Turkish president and former Prime Minister Recep Tayyip Erdogan wins re-election in recent national elections on Sunday, June 24. Erdogan and his political party, the conservative Justice and Development Party or AKP, won by large percentages of the vote as well as more seats in the national parliament. Avoiding a second-round runoff election, Erdogan received 52.5% of all votes counted whereas his primary rival from the center-left Republican People’s Party, Muharrem Ince, gotten 30.7% of all votes. Leftist candidate from the People’s Democratic Party, Selahatti Demirtas, came in third place with 8.4% of the vote. The only major female candidate in the race, Meral Aksener of the newly formed centrist Iyi Party, was in fourth place with 7.3% of the vote.
In the legislative elections, Erdogan’s party will get 293 seats in the national parliament based in Ankara and their coalition partner, the ultra-nationalist MHP or Nationalist Movement Party will gain 5o seats. Ince’s party won 146 seats, Demirtas’s party won 67 seats due to Kurdish support, and Aksener’s new party won 44 seats. The unicameral legislature has 600 seats in total.
Erdogan’s presidency comes with more power and authority over the government since the 2017 constitutional referendum where 51% of voters supported more powers given to the elected position as both the head of state and government. Abolishing the position of prime minister, Erdogan will have the power to directly appoint primary public officials, intervene in the national legal system, and impose a state of emergency. From 2003 to 2014, Erdogan was the country’s prime minister until his presidency. Due to constitutional changes made by himself and his party, he could run for a second term in 2023 and if elected for another term, he could rule until 2028.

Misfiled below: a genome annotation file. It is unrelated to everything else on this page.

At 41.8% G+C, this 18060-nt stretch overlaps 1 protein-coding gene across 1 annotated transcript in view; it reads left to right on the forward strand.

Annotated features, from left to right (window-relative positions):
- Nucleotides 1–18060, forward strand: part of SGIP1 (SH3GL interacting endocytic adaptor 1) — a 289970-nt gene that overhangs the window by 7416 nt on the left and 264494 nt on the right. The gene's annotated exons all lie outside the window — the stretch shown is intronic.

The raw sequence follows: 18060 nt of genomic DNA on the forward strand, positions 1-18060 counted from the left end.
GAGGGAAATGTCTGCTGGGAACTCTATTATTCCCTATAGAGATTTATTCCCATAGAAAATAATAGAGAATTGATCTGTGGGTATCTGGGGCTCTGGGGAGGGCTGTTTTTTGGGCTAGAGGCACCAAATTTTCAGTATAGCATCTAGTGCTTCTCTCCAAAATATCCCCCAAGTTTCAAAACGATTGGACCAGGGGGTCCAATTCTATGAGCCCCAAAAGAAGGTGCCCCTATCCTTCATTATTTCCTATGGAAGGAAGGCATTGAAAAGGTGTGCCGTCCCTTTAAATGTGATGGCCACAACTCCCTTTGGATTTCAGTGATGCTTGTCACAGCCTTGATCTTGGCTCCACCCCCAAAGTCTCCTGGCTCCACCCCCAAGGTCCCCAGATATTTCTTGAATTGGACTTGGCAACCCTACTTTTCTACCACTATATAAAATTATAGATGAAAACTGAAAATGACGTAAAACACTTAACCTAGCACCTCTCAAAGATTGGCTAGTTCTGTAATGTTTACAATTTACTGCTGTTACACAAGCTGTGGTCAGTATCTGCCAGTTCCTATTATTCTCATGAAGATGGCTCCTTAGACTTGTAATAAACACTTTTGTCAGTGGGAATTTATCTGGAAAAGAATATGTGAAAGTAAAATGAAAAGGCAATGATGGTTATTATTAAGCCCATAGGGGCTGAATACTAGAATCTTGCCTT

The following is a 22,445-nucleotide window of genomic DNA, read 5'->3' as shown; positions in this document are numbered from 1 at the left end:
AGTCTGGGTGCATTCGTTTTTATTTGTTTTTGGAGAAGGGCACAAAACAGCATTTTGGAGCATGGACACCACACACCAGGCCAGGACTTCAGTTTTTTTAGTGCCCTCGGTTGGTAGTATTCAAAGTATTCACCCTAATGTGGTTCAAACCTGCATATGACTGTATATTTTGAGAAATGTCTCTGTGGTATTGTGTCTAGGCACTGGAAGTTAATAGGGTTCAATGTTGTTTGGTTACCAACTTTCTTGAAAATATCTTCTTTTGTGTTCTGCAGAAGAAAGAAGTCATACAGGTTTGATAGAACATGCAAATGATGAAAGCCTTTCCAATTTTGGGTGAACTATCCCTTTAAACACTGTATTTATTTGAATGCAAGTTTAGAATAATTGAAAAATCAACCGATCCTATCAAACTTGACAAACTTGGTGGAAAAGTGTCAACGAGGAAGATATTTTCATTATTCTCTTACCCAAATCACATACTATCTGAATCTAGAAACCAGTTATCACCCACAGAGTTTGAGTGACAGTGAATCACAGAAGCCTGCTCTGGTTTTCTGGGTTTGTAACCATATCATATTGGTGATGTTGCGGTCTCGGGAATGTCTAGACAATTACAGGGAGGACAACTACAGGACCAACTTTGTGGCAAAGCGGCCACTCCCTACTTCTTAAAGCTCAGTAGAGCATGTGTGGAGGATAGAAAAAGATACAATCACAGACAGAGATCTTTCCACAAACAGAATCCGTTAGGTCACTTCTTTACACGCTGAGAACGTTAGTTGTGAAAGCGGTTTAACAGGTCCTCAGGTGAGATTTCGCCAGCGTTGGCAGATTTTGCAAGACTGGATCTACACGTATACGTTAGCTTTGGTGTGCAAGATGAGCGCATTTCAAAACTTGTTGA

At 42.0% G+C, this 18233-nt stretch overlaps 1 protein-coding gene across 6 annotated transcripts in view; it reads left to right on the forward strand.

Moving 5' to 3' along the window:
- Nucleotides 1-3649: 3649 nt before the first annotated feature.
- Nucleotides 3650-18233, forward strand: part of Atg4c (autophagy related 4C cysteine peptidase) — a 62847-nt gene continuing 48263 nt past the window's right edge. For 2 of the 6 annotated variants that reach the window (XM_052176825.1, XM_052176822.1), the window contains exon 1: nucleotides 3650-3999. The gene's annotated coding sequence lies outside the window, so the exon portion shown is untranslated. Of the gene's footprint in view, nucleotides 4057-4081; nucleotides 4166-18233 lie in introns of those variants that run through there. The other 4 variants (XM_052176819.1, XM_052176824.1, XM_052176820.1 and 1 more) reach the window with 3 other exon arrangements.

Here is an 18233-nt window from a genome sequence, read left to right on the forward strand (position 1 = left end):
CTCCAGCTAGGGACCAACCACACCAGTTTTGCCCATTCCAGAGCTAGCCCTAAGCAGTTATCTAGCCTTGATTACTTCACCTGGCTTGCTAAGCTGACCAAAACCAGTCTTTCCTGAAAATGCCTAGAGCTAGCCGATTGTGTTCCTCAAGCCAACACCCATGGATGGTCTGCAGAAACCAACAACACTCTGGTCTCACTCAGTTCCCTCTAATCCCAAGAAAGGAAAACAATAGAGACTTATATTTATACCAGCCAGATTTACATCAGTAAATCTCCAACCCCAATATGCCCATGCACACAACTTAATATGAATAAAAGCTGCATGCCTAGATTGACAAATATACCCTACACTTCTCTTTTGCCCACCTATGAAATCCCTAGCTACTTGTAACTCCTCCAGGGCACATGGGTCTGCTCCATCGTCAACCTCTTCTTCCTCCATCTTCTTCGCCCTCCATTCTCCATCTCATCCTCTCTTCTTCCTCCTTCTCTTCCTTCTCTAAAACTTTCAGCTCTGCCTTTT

During Erdogan’s rule, investments in the national economy have increased as well as stronger security measures against Kurdish militants and Islamic terrorists. However, especially since the 2016 coup attempt, his government has cracked down on thousands of various opposition leaders, alleged coup plotters, journalists, and educators. One of his biggest vocal critics in the opposition is Fethullah Gulen, a former imam with a national movement consisted of companies, schools, and media outlets that support him and his own views of moderate political Islamism. Gulen is currently in exile, residing in the Poconos of Pennslyvania.
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